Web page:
What is a superhero? Is it someone with a lot of money who makes costumes and weapons for himself? Is it someone living a normal life who then has powers mysteriously thrust upon him? Is it a god or creature from another world? Is it someone who has a near-death experience and is given superhuman qualities in order to save their life? A number of different qualities can factor into the origin story of a superhero, something that I wanted to expand my knowledge base and learn more about. My first stop: Cyborg.
Cyborg, Volume 1: Unplugged introduces readers to the life of Victor Stone. Victor has lived through a large number of near-death experiences, something that his scientist father has seemingly used to his own advantage by saving Victor’s life and implanting cybernetics into his body. As a result of having these cybernetic enhancements thrust upon him, Victor has become a cyber-enhanced superhero called Cyborg, a mantle that rests heavily on his shoulders. After traveling the universe and visiting other worlds to fight with other superheroes, his most recent brush with death, one that has changed and messed with his cybernetics, Victor soon finds himself heading back to his father’s laboratory looking for answers.
Victor and his father, as well as the other scientists in his lab, have a strained relationship, to put it nicely. His father only seems to see Victor’s enhancements, ignoring the man underneath. Exploring the newest changes to Victor’s cybernetics shows that his powers are changing and no one has the slightest clue why. Victor’s new tech seems to be communicating with other worlds, specifically with a group called the Technosapiens. This group wants to possess Victor’s new technology and they are determined to do so by any means necessary. As is par for the course of any superhero graphic novel, Victor finds help in the most unlikely of places: the Tekbreakers, a group of warriors from another world who have a plan to fight the Technosapiens. Victor just has to decide if he can truly trust them, considering they did try to kill him earlier… This graphic novel is a fantastic addition to the DC line and gives readers just enough back story to be able to follow along, while also drawing them in with vivid artwork and connections to other main DC storylines. Check it out!
Have Darwin’s birthday celebrations piqued your interest in natural selection and evolution? One painless way to learn about a complex subject is to explore it through fiction. A funny, easy-to-read example is The Evolution of Jane by Cathleen Schine. While on an ecological tour of the Galapagos Islands, Jane begins to apply Darwin’s principles to her own relationships – in particular, the unexplained break with her childhood friend, who(coincidentally!) is leading the tour.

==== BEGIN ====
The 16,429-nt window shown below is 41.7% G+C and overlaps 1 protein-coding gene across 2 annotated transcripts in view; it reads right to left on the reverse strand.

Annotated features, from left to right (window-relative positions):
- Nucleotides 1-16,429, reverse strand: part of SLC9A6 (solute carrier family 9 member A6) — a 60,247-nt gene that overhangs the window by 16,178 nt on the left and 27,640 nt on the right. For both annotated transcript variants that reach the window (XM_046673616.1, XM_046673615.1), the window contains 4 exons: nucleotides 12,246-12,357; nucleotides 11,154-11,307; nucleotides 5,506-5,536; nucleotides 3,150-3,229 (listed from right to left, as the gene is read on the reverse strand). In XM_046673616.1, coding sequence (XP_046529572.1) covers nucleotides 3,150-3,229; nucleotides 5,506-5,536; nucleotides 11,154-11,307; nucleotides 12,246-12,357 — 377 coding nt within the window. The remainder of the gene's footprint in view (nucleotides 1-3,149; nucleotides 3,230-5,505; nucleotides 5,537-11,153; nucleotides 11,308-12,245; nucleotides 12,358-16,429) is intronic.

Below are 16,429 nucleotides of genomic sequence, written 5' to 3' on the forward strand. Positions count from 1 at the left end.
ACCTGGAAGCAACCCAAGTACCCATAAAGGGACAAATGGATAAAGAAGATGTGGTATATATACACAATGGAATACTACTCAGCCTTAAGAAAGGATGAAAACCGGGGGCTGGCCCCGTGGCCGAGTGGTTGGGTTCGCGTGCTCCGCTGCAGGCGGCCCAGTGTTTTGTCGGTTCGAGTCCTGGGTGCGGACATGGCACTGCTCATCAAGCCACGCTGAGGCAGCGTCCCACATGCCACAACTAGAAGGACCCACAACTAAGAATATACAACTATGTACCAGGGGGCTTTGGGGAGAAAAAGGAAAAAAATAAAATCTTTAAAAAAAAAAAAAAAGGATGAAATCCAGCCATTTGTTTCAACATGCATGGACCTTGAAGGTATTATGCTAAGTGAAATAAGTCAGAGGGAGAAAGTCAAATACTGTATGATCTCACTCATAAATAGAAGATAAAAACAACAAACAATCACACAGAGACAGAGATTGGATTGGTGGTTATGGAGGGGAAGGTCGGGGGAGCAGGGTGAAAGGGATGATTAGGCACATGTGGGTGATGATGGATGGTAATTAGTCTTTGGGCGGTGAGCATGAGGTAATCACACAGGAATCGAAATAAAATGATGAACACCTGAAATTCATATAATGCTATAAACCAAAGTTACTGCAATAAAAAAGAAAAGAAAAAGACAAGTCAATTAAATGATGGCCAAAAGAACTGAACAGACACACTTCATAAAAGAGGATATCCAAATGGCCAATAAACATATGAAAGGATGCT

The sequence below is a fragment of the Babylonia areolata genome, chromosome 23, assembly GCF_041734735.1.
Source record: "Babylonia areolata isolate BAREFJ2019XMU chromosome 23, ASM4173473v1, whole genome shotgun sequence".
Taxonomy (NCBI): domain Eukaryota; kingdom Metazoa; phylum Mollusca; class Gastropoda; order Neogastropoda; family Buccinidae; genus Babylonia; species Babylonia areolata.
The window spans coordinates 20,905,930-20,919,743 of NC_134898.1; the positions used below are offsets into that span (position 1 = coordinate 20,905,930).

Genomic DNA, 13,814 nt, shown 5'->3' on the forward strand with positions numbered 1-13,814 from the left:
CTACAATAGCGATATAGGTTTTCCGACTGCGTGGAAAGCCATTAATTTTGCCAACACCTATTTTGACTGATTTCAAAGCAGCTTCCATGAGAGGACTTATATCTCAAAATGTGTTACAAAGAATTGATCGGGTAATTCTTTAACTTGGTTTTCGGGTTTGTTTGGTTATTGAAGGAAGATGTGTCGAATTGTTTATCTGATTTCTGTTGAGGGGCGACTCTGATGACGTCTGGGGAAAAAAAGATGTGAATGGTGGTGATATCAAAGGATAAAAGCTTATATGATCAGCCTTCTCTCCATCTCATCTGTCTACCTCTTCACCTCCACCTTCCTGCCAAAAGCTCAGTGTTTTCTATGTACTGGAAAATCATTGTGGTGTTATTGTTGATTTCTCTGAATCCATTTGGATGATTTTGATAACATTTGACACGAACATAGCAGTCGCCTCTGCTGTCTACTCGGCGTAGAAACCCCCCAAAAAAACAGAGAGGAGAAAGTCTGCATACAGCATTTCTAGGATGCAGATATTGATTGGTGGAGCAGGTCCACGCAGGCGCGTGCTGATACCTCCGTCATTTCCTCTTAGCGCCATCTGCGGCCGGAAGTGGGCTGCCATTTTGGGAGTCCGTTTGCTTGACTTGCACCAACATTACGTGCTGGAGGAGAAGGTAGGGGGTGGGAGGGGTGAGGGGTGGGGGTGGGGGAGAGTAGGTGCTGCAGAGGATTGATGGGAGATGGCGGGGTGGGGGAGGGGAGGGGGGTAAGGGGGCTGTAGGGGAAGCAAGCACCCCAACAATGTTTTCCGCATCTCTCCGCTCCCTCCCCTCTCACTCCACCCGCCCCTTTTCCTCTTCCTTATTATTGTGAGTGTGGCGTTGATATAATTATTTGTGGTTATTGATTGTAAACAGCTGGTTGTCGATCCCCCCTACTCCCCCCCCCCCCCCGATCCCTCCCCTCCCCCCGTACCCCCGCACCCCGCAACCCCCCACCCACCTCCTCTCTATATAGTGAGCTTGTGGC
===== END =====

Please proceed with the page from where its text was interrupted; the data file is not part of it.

Barbara Kingsolver calls the book a “beautifully descriptive travelogue of the Galapagos, loaded with mini-lectures on natural history, evolutinary theory and Darwiniana, wrapped around a rollicking family saga tinged with hints of sexual intrigue….My hat is off to any writer who can render such complex ideas comprehensibly in English…”
How does one simplify the subject of evolution? One solution — read some children’s books on the subject. Well, at least that’s what I did. After quickly purveying Darwin’s original On the Origin of the Species, it was pretty obvious that I wouldn’t be finishing it anytime soon, so I did the next best thing. I checked out what we had in the juvenile section, and lo and behold, I could actually understand them! I also garnered some fascinating tidbits about this legendary scientist. For instance, did you know that Darwin . . .
- was a poor-to-mediocre student who would rather be out hunting than studying the classics? (Wouldn’t most kids?)
- dropped out of medical school as he couldn’t stand to watch surgery being performed on children without anesthetic? (That would do me in, too.)
- spent five years on a voyage around the world aboard the HMS Beagle? (Though plagued with terrible seasickness, he collected countless new specimens and fossils.)
- spent eight years just studying barnacles?
- was an ardent abolitionist?
- preferred the term “transmutation through natural selection” over “evolution”?
- suffered from stage fright so severe he couldn’t publicly defend his ideas?
If you’re interested in finding out more about Darwin, check out these titles:
Darwin and Evolution for Kids: His Life and Ideas by Kristan Lawson
Charles Darwin and the Theory of Evolution (a graphic novel!) by Heather Adamson
The Tree of Life: a Book Depicting the Life of Charles Darwin, Naturalist, Geologist and Thinker by Peter Sis